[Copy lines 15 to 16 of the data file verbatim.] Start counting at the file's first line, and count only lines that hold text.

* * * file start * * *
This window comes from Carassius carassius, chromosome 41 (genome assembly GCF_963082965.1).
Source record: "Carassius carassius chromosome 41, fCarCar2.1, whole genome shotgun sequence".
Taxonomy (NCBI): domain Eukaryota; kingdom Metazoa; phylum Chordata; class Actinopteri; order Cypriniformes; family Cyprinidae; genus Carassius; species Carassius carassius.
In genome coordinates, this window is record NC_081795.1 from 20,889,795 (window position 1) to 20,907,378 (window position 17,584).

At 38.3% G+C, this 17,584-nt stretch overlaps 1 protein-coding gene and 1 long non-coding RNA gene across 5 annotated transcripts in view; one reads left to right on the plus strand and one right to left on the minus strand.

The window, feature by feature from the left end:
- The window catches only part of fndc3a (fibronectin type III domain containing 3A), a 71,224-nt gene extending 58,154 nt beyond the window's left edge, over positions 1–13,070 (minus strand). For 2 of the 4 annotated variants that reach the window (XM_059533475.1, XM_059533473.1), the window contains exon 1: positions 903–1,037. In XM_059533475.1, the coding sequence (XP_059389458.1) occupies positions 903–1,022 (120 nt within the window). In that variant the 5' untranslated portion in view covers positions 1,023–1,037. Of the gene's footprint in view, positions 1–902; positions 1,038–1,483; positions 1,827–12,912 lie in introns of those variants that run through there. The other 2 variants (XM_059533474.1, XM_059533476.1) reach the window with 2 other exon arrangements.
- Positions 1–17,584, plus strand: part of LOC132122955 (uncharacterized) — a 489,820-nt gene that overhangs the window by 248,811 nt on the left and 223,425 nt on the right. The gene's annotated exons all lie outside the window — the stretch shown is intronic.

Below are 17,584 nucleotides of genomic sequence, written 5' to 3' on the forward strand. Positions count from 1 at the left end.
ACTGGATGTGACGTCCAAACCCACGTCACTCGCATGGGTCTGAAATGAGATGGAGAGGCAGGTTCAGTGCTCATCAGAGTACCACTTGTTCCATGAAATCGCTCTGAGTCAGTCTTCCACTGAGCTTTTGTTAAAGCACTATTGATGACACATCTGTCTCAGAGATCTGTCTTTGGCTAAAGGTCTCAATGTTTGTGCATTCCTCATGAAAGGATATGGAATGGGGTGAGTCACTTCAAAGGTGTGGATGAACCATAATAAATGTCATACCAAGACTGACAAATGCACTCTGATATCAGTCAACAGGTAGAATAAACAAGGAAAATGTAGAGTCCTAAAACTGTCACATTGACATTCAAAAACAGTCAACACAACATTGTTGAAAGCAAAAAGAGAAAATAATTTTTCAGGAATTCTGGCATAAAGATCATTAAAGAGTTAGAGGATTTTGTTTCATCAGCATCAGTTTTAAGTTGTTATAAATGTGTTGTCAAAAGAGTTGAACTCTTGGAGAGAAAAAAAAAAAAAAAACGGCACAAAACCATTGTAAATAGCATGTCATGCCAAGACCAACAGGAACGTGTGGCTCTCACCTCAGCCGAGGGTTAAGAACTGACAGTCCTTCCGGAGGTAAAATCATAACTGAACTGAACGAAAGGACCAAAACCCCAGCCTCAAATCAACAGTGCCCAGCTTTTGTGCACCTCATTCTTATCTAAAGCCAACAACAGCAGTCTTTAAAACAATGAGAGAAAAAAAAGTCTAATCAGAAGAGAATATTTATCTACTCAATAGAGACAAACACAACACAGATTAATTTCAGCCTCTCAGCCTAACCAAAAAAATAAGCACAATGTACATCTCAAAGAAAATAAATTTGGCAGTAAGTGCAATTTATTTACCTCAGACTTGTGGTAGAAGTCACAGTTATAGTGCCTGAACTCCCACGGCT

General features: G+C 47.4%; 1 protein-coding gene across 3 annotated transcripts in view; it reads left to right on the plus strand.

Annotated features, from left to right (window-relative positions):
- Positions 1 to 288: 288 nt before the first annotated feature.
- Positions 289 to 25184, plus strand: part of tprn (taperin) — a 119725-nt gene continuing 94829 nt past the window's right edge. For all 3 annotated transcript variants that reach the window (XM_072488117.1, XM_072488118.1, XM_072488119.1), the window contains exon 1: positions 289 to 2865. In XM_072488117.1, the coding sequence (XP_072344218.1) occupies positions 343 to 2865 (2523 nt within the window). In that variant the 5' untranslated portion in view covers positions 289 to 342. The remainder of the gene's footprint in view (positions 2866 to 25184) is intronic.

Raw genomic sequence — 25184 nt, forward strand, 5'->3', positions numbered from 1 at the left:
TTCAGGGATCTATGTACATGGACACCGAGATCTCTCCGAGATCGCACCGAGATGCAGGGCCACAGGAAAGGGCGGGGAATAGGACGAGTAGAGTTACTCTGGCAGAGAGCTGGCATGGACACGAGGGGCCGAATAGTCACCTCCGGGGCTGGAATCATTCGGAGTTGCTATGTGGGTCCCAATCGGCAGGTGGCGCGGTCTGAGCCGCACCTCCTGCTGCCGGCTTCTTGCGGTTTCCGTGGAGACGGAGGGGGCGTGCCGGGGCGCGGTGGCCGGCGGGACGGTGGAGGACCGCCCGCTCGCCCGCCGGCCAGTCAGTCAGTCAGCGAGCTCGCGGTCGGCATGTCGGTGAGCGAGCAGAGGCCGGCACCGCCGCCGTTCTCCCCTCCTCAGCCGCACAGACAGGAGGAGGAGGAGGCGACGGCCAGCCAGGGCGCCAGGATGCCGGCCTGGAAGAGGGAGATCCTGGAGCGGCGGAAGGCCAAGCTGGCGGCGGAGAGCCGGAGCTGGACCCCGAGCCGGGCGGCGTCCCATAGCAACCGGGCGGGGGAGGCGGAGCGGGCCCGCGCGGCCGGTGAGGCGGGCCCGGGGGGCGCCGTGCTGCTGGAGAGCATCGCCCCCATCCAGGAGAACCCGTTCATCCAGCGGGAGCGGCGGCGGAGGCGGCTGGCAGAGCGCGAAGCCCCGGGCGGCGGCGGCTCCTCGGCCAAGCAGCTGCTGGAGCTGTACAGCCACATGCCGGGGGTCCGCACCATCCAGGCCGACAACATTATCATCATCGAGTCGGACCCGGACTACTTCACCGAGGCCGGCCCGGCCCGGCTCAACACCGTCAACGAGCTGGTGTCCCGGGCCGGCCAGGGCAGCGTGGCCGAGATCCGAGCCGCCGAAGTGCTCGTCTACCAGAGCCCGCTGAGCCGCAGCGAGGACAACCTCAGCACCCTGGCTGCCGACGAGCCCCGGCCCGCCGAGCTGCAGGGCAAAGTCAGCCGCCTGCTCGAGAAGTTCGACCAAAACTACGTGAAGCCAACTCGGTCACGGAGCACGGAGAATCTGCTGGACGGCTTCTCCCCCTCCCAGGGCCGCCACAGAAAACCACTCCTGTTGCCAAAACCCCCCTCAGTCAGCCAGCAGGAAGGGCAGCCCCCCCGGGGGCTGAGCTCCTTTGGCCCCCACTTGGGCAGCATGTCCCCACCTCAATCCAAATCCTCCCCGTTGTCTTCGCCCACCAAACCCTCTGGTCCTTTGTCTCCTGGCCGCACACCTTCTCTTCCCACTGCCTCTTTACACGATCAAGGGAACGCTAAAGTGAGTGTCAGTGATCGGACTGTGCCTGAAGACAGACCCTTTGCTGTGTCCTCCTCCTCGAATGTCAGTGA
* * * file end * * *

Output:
Raw genomic sequence — 25184 nt, forward strand, 5'->3', positions numbered from 1 at the left:
TTCAGGGATCTATGTACATGGACACCGAGATCTCTCCGAGATCGCACCGAGATGCAGGGCCACAGGAAAGGGCGGGGAATAGGACGAGTAGAGTTACTCTGGCAGAGAGCTGGCATGGACACGAGGGGCCGAATAGTCACCTCCGGGGCTGGAATCATTCGGAGTTGCTATGTGGGTCCCAATCGGCAGGTGGCGCGGTCTGAGCCGCACCTCCTGCTGCCGGCTTCTTGCGGTTTCCGTGGAGACGGAGGGGGCGTGCCGGGGCGCGGTGGCCGGCGGGACGGTGGAGGACCGCCCGCTCGCCCGCCGGCCAGTCAGTCAGTCAGCGAGCTCGCGGTCGGCATGTCGGTGAGCGAGCAGAGGCCGGCACCGCCGCCGTTCTCCCCTCCTCAGCCGCACAGACAGGAGGAGGAGGAGGCGACGGCCAGCCAGGGCGCCAGGATGCCGGCCTGGAAGAGGGAGATCCTGGAGCGGCGGAAGGCCAAGCTGGCGGCGGAGAGCCGGAGCTGGACCCCGAGCCGGGCGGCGTCCCATAGCAACCGGGCGGGGGAGGCGGAGCGGGCCCGCGCGGCCGGTGAGGCGGGCCCGGGGGGCGCCGTGCTGCTGGAGAGCATCGCCCCCATCCAGGAGAACCCGTTCATCCAGCGGGAGCGGCGGCGGAGGCGGCTGGCAGAGCGCGAAGCCCCGGGCGGCGGCGGCTCCTCGGCCAAGCAGCTGCTGGAGCTGTACAGCCACATGCCGGGGGTCCGCACCATCCAGGCCGACAACATTATCATCATCGAGTCGGACCCGGACTACTTCACCGAGGCCGGCCCGGCCCGGCTCAACACCGTCAACGAGCTGGTGTCCCGGGCCGGCCAGGGCAGCGTGGCCGAGATCCGAGCCGCCGAAGTGCTCGTCTACCAGAGCCCGCTGAGCCGCAGCGAGGACAACCTCAGCACCCTGGCTGCCGACGAGCCCCGGCCCGCCGAGCTGCAGGGCAAAGTCAGCCGCCTGCTCGAGAAGTTCGACCAAAACTACGTGAAGCCAACTCGGTCACGGAGCACGGAGAATCTGCTGGACGGCTTCTCCCCCTCCCAGGGCCGCCACAGAAAACCACTCCTGTTGCCAAAACCCCCCTCAGTCAGCCAGCAGGAAGGGCAGCCCCCCCGGGGGCTGAGCTCCTTTGGCCCCCACTTGGGCAGCATGTCCCCACCTCAATCCAAATCCTCCCCGTTGTCTTCGCCCACCAAACCCTCTGGTCCTTTGTCTCCTGGCCGCACACCTTCTCTTCCCACTGCCTCTTTACACGATCAAGGGAACGCTAAAGTGAGTGTCAGTGATCGGACTGTGCCTGAAGACAGACCCTTTGCTGTGTCCTCCTCCTCGAATGTCAGTGA